Fundamental Christianity gets all the media attention regarding social issues in our country. Set in Toronto in the late 1980s, Leanne Lieberman’s Gravity brings to the fore the question of Judaism’s view of homosexuality–as well as the gay individual’s view of her Judaism. In Gravity, an orthodox Jewish teenager, Ellie, is caught between her mother’s rigid orthodoxy, her sister’s waning faith, and her father’s religious mediocrity.
When Ellie’s parents go to Israel for part of the summer, she gets to spend the summer at her somewhat “unorthodox” grandparents’ cottage at the lake. It is at the cottage that she is drawn to another girl, with stirrings she has never felt and feelings she really is ill-equipped to understand and integrate into her orthodox Jewish life.
Is she an “abomination?” Can she change, as she is told–in spite of failed attempts to do just that? Are God and religion just ideas “made up” by stupid men who insist women can’t love other women, like her sister says? She wavers between her own adherence to her faith and her mother’s orthodoxy and the contradictions presented by her sister’s rebellion and her grandparents less conservative lifestyle.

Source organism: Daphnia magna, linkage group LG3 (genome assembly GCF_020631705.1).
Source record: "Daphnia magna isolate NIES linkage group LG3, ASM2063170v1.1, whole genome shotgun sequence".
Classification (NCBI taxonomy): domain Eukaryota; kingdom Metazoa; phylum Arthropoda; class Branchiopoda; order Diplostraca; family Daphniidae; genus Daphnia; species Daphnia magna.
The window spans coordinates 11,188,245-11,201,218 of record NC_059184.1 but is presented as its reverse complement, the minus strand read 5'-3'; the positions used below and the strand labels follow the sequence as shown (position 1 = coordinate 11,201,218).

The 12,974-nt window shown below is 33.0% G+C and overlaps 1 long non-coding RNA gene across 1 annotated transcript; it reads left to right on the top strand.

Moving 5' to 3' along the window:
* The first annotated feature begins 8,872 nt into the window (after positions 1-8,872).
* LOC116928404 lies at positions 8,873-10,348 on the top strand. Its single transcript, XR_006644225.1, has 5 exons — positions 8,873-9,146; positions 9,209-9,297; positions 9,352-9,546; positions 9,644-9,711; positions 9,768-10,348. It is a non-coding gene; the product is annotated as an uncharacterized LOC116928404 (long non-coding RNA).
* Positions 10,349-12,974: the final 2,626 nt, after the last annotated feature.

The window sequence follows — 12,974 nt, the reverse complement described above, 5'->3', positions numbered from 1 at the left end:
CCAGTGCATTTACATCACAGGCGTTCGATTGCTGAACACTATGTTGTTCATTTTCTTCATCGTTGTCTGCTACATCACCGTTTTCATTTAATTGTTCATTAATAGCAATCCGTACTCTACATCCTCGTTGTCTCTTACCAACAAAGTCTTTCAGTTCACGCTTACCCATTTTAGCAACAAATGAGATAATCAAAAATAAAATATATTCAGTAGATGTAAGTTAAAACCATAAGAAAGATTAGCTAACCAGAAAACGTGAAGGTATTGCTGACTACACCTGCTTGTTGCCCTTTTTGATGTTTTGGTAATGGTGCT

Having grown up in a Jewish home, in a Jewish community, as what I like to affectionately call a Christmas and Easter Jew (i.e. Jews who only observe the High Holidays, like Christians who only go to church on Christmas and Easter), Ellie’s dilemma has a familiar ring to it.
What a great book for young people of any faith or denomination—in essence, all orthodoxy is the same when it comes to social deviation (or what many consider deviance). And what a potential life saver for young (and not so young) people just coming out and trying to figure out how to remain faithful—to their religion(s) and to themselves.
by Leanne Lieberman
Orca Book Publishers / $12.95
Paperback, 240 pp.